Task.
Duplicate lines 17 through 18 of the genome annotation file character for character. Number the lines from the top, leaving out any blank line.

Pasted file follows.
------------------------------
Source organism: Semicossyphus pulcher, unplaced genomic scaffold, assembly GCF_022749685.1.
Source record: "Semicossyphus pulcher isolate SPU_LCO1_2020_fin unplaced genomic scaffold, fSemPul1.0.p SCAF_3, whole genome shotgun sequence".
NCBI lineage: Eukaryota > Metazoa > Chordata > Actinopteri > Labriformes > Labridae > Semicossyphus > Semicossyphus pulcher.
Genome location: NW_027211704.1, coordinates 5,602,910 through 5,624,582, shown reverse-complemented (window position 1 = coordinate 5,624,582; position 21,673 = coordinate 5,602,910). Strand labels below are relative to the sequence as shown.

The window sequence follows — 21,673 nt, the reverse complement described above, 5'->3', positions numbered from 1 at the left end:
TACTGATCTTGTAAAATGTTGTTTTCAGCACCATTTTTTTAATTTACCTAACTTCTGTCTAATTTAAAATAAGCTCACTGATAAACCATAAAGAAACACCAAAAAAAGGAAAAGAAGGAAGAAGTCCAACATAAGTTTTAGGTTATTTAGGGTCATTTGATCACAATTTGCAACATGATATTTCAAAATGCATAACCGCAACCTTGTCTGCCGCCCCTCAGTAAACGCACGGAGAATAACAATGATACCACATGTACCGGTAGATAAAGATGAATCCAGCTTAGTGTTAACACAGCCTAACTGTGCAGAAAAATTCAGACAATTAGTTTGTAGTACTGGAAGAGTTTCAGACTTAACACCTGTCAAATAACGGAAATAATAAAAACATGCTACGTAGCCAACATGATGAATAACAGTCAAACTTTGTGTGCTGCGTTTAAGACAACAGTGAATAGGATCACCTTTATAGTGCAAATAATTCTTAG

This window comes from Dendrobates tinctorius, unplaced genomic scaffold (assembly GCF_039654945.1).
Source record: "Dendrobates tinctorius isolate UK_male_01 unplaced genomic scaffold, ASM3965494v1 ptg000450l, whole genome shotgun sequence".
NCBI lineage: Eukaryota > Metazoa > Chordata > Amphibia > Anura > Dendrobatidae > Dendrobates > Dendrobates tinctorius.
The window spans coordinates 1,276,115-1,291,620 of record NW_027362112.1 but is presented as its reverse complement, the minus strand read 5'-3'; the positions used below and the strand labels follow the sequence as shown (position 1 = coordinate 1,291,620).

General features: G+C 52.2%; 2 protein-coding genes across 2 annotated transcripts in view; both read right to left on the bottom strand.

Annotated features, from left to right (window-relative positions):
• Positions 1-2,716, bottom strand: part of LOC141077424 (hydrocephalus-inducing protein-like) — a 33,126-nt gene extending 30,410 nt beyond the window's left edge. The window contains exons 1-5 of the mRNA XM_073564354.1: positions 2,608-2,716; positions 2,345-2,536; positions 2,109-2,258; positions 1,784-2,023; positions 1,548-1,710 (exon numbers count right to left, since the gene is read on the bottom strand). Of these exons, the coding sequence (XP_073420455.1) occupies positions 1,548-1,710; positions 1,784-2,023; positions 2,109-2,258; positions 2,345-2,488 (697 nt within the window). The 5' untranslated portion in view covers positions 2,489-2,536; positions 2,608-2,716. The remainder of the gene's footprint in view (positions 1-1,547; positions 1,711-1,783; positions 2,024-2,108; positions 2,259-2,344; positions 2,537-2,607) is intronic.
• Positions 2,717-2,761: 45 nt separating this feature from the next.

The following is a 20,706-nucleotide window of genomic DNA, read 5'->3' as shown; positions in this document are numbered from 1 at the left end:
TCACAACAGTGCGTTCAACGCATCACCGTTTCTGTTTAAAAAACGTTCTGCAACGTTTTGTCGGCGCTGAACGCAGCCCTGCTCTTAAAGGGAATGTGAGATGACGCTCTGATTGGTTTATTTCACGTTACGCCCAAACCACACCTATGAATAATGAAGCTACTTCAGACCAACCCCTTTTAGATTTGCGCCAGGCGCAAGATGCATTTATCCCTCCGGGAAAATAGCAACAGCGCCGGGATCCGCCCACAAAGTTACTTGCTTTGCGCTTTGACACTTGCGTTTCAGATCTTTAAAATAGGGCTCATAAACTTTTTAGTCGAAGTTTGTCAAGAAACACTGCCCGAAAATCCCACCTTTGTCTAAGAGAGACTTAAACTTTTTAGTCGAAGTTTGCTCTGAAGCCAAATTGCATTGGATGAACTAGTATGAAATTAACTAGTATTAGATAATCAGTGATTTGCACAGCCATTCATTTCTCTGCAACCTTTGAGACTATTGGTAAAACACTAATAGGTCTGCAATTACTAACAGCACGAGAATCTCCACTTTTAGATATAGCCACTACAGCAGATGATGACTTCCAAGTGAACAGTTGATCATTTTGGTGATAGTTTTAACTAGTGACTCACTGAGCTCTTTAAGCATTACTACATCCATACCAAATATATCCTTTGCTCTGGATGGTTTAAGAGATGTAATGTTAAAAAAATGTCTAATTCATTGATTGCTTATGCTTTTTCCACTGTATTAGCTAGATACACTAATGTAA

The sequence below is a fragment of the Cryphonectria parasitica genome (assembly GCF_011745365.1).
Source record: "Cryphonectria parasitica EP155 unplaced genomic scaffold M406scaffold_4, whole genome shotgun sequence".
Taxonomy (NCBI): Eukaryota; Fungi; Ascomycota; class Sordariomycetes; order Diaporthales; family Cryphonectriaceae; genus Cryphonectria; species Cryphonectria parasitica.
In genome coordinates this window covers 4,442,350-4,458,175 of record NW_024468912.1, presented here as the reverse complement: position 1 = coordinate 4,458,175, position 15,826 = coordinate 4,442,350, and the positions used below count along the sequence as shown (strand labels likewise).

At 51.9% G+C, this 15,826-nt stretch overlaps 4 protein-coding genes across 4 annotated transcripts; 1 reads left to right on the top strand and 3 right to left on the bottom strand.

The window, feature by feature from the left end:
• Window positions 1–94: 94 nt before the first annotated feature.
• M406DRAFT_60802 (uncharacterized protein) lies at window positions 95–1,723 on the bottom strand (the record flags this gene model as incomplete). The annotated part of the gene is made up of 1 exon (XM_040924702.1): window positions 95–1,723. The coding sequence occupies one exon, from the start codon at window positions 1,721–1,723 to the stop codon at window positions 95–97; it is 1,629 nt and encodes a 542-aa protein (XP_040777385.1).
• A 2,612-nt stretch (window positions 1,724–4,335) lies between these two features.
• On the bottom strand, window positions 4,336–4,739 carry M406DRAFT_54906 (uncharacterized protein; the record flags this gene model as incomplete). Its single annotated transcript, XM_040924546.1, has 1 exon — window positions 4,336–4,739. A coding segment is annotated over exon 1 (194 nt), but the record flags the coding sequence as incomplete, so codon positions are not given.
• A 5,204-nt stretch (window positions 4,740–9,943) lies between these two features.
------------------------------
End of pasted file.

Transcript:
The sequence below is a fragment of the Cryphonectria parasitica genome (assembly GCF_011745365.1).
Source record: "Cryphonectria parasitica EP155 unplaced genomic scaffold M406scaffold_4, whole genome shotgun sequence".